I have watched both with my family recently - I'm assuming everybody has seen them.
These were both second viewings - I saw them when they came out about twenty years ago, they both stuck in my mind as top-notch movies, and then I saw them again over the past few days.
What struck me this time round was how religiously-rooted they both are, how hostile to the prevailing secular hedonic materialism of modernity.
At the end of The Truman Show, Truman is given a stark choice of either staying inside his 'show' where he will be assured of a pain free, pleasant and peaceful existence - or venturing out into our world, with all its unpredictability and horrors.
The choice is also between the fake and the real; between a pretend life, and an earnest life.
For most of the adult audience, this is a real dilemma - not least because modern culture is implicitly seeking exactly that state of comfortable distraction epitomized by life inside The Truman Show.
But Truman chooses to leave 'secular modernity'; and I asked my kids what they would have chosen, and both unhesitatingly chose leaving the show as obviously the right thing to do; they immediately rejected the pretend, fake, unreal comfort of life inside the bubble.
I found this interesting - that it is the more-corrupted adults who see the choice as a dilemma; while kids see it as straightforward, and instantly (and correctly) perceive Truman as being imprisoned in his air-conditioned daydream (that is really a nightmare).
Truman's choice is given him, not by God - but by a man who is playing-God - the deviser and director of The Truman Show: an Antichrist figure with a superficially-protective (and pseudo-loving) attitude to his protegee Truman; but whose underlying pride and destructive sadism are revealed (to all around him, although not to himself) when he tries to kill Truman rather than letting him break out of the vast eco-dome which contains him.
So, in leaving the Show, Truman is also rejecting the temptations of Satan. As yet he does not know what else there may be on offer outside the dome, it is a step into the unknown - but he has started well: very well.
In Groundhog Day, the protagonist Phil is forced to repeat that day in Punxutawney, Pennsylvania - beginning each repetition with full memories of what went before but recommencing at exactly the same starting point - free within that day to do as he chooses - but unageing, unable to die or escape in any way.
The movie charts Phil's various reactions and strategies to his inexplicable (and never explained) predicament; and although it is never stated, the implication is that he relives this day thousands of times, perhaps many thousands of times.
Eventually, after exhausting every sinful possibility (lust, greed, sloth etc) and indulging all the emotional vices (pride, anger, hatred etc), Phil learns what was (apparently) the lesson of his experience, and becomes a loving, altruistic humble man - at which point he is 'allowed' to move on to the next day - sanctified.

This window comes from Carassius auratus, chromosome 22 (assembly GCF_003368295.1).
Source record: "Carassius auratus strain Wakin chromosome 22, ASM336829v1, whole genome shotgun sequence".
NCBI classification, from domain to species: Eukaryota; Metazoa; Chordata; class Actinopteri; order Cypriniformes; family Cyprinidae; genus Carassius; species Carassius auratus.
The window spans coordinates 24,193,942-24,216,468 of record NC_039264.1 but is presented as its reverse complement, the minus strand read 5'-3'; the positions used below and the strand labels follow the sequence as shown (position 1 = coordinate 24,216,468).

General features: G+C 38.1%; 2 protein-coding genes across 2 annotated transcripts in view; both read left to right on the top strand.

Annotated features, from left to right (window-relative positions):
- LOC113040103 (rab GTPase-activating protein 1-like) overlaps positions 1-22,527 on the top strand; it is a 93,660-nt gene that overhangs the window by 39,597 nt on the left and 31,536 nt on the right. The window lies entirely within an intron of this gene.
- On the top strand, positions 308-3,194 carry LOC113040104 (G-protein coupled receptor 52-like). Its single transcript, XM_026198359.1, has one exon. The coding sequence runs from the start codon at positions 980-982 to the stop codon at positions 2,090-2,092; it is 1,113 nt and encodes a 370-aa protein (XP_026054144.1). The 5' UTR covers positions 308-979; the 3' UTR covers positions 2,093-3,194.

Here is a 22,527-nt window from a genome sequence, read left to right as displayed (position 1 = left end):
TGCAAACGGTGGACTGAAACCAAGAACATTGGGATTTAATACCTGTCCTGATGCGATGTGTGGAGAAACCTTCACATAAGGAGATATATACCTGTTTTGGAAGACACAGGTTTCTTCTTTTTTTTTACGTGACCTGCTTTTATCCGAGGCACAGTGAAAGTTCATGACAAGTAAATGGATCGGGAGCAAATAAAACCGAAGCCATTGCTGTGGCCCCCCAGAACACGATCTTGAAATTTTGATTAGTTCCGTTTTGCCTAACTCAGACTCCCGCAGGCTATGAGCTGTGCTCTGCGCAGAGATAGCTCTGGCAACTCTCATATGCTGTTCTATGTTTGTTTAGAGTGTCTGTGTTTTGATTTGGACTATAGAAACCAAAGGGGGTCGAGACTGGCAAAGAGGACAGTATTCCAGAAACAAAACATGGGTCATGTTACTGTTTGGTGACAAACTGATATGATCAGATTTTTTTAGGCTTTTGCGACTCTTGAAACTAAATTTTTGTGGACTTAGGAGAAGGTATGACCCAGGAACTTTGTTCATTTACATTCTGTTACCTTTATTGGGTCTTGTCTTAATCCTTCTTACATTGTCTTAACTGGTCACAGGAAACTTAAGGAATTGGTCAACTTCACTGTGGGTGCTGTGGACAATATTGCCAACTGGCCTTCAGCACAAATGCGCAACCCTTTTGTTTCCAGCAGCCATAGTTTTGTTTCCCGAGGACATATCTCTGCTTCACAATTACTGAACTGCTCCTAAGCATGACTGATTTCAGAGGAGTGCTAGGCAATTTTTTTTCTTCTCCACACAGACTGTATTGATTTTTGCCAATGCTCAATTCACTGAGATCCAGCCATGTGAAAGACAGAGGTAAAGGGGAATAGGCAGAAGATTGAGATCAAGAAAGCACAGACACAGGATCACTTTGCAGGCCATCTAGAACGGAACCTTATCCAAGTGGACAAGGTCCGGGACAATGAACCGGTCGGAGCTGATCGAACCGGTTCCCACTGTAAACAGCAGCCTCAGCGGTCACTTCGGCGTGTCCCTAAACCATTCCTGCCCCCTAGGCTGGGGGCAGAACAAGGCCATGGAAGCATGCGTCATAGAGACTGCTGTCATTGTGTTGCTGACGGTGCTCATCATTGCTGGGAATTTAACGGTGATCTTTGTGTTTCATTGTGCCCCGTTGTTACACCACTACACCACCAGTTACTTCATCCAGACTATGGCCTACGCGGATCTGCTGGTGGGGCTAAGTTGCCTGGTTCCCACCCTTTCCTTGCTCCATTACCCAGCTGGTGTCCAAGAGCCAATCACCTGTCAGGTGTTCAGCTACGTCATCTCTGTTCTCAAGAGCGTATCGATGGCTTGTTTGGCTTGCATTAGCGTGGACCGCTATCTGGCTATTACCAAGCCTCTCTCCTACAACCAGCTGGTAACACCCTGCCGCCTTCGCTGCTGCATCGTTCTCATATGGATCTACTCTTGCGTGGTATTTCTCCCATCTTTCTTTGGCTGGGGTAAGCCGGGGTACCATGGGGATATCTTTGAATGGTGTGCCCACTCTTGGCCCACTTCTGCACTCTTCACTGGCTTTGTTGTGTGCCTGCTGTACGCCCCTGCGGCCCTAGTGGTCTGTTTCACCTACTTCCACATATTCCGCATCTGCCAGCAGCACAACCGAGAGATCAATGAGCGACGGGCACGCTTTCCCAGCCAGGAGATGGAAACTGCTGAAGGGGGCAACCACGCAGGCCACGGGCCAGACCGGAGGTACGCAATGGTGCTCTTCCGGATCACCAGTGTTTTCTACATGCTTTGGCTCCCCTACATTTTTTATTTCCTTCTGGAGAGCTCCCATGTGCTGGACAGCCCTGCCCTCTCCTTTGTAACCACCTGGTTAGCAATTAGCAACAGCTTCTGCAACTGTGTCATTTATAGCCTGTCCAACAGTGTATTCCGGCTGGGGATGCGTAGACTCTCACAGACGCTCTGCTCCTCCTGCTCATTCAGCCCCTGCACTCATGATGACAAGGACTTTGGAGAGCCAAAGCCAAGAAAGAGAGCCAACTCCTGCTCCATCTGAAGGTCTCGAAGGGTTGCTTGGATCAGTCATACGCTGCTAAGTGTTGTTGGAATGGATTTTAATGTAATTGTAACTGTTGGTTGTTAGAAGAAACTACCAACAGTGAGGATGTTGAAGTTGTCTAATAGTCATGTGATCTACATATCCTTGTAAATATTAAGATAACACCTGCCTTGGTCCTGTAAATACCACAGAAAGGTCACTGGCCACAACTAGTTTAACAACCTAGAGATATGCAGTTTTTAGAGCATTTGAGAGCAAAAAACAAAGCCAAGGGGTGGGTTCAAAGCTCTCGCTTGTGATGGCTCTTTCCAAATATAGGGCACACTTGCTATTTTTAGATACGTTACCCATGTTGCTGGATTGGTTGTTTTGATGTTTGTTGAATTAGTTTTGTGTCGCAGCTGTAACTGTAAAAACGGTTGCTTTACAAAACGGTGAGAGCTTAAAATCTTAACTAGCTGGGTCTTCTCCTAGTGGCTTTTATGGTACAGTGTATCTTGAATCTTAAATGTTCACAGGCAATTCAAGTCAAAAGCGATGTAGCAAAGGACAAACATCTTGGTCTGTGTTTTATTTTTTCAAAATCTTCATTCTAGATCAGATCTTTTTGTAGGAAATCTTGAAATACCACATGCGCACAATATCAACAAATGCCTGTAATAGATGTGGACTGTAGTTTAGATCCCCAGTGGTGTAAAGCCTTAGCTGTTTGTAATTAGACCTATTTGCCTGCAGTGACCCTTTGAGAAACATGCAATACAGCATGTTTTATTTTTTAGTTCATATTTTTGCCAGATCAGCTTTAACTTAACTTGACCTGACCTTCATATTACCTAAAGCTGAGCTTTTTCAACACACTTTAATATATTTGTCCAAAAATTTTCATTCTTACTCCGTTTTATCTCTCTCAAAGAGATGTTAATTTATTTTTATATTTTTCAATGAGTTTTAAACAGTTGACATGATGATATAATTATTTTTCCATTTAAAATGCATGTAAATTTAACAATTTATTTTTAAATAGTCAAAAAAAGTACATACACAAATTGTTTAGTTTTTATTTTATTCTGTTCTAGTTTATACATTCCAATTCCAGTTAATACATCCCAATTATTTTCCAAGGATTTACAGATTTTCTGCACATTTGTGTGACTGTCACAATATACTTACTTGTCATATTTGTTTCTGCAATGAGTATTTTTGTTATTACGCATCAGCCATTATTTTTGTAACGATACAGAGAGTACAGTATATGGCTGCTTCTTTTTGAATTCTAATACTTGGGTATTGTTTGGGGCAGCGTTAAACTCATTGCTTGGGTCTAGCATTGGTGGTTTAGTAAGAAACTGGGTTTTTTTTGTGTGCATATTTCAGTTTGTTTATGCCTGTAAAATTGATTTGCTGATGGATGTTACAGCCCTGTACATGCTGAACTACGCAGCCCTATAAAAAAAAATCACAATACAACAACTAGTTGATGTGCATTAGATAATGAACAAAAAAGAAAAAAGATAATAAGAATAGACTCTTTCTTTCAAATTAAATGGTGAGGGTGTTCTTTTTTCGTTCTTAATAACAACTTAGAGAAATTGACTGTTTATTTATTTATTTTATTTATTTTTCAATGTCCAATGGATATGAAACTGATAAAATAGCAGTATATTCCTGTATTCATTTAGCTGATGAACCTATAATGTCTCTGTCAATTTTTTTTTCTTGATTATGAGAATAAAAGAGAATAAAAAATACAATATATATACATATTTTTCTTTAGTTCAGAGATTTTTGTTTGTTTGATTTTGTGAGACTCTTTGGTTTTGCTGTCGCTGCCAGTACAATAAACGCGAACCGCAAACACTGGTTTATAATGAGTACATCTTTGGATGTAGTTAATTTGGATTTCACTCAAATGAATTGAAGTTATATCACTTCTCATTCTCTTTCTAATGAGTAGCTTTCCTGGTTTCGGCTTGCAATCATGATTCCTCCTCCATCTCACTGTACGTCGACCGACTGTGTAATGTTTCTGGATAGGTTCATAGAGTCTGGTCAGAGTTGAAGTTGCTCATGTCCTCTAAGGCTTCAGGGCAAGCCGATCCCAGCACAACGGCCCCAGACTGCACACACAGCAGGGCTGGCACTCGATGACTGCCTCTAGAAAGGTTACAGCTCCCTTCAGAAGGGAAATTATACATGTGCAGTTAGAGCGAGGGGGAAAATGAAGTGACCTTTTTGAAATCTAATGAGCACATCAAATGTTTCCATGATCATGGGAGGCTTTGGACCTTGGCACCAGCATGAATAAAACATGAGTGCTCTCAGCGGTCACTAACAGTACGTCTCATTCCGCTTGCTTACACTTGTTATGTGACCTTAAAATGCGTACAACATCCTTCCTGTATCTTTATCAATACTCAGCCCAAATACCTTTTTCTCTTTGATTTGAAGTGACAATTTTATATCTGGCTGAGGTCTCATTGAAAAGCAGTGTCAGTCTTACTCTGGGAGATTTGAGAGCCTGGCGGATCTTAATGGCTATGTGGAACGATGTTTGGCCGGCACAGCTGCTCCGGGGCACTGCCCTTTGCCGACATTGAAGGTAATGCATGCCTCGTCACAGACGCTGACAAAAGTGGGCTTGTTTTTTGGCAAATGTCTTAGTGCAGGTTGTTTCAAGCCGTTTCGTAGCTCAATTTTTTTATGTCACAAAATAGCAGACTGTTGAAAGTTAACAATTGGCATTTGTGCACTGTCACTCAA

And it is not enough for Phil to fake this, to say the right things and do the right things - he must genuinely change within: become a better man - better motivated, a better character.
It turns-out that Groundhog Day was a test, and also an experience - an arena for free agency and choice.
And the tester seemingly knows Phil's inner life, his real motivations - and these are what must change before Phil can pass the test.
But who is the tester; who does this to Phil - and why?
Implicitly, it has to be God, obviously - and a personal God who cares about Phil as an individual and has an individual relationship with him - and who also cares, equally, about all the people of Punxutawney and wants the best for them too. Thus the Jewish/ Christian God.
The point being that without such a God, and without the life that God prescribes - life is meaningless, purposeless and utterly lonely; and might as well be an unending cycle of futile repetition - as when an alcoholic slob responds to Phil's account of his predicament (every day the same, going nowhere) by saying that this description also fits his own life...
A super-truth joke; which hints that, minus-God, modern life is a mere repetition of distraction and intoxication and unreality; every bit as futile as the daily cycles of intoxication of a bar-fly.
Both movies are, in effect, Judeo-Christian critiques of the ideals and actuality of Godless modernity; demonstrations of the gross inadequacy of an ethic of self-centred hedonism; arguments for the necessity of hope being rooted beyond this-worldly ideals of peace, pleasure, comfort and convenience.
Very nice post. I enjoy these movie reviews, when you do them, but I won't ask for more: Samuel Johnson says it's best to let a boy read whatever his inclination fancies; how much more with writing?
I too deeply enjoyed the Truman Show. Never thought about it much, though. I haven't seen Groundhog Day, but will do it now that I've read this.